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Red Hat to mash up KVM hypervisor and Gluster file system

Shadowman, Chipzilla kick in dough to 10gen for MongoDB stake

Next gen security for virtualised datacentres

Red Hat bought its way into server virtualization by acquiring Qumranet and gave the world the KVM hypervisor, commercialized as Red Hat Enterprise Virtualization. Several years later, it bought its way into clustered file systems by eating Gluster and commercializing its eponymous file system as Red Hat Storage Server. And now the company is mashing them up so they can run side-by-side on the same clusters, uniting compute and storage on commodity boxes.

Red Hat hosted a webcast on Wednesday to talk about the momentum behind the open source Gluster and Red Hat Storage Server 2.0, the latter of which launched in June of this yearand started shipping in July. On the webcast, Ranga Rangachari, general manager of Red Hat's storage business unit, said that the Gluster has over 160,000 downloads and that the community of developers and users of the software (measured by people, not installs) was growing at 160 per cent in the year sinceShadowman shelled out $136m to acquire Gluster.

Rangachari added that the company now has over 100 proofs of concept up and running, and that it is working on getting around 30 channel partners up to speed on peddling the RHSS product as an alternative to other clustered file systems and disk arrays.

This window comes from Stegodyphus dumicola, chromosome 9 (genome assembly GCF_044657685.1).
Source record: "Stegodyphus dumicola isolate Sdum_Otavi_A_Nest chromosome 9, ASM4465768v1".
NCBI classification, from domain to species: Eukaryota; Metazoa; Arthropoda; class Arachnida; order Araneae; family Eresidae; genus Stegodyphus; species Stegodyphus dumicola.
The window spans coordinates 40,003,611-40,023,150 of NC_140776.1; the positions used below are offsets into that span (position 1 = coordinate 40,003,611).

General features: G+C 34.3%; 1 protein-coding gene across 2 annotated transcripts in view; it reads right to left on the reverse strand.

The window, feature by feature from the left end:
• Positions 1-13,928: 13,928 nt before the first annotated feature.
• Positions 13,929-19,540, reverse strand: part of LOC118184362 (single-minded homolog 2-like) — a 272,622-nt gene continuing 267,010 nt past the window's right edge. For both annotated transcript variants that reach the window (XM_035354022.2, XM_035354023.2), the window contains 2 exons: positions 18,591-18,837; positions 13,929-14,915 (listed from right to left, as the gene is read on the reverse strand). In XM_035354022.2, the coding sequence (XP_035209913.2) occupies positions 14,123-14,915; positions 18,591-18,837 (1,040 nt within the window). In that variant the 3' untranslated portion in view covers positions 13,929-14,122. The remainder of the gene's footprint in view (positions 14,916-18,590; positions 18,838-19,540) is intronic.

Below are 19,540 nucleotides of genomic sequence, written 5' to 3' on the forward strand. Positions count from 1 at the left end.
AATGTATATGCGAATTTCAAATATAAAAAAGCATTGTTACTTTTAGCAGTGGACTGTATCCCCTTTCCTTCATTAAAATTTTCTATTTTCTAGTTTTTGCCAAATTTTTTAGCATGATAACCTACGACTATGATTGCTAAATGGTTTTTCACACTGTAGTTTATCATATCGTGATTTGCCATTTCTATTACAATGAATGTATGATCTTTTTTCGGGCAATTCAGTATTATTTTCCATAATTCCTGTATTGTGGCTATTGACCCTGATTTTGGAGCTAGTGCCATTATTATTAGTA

That, however, would seem to be a tall order, and will be much more difficult than getting the key IT vendors to supports its Enterprise Linux operating system or Enterprise Virtualization hypervisor. The reason is simple enough: the key server makers who push these two key Red Hat products have their own storage businesses to protect.

Getting whitebox king Super Micro to sell the commercialized Gluster clustered file system is easy enough, and so is getting Synnex, which among other things makes the Open Compute servers used by Facebook in its data centers.

Sirius Computer Solutions and Mainline Information Systems, however, are two big IBM server resellers, so it is a bit surprising to see them peddling RHSS, and that HP is on the list of 30 partners getting ready to peddle is surprising until you realize how desperately HP Software is to boost sales and profits.

The other companies cited by Red Hat are smaller and probably not known to most of us: CityTech, Groupware Technology, Carasoft, International Integrated Solutions, HighVail, DLT Solutions, GC Micro, Software By Design, ShadowSoft, Sigma Solutions, Unilogik Systems, and Abtech Systems were on the short list.

That's not a slam on them or Gluster. It is just that with around two-thirds of Red Hat's revenues driven by channel partners, it's hard to imagine IBM, Dell, HP, Fujitsu, and the other key server players that have a strong desire to sell storage hardware and software enthusiastically embracing RHSS, except in those cases where customers demand it.

That could well happen, of course, despite some of the performance issues that customers have groused about with the Gluster file system, which runs on x86 servers – with or without RAID controllers – and on top of ext3, ext4, XFS, and other file systems on each server node.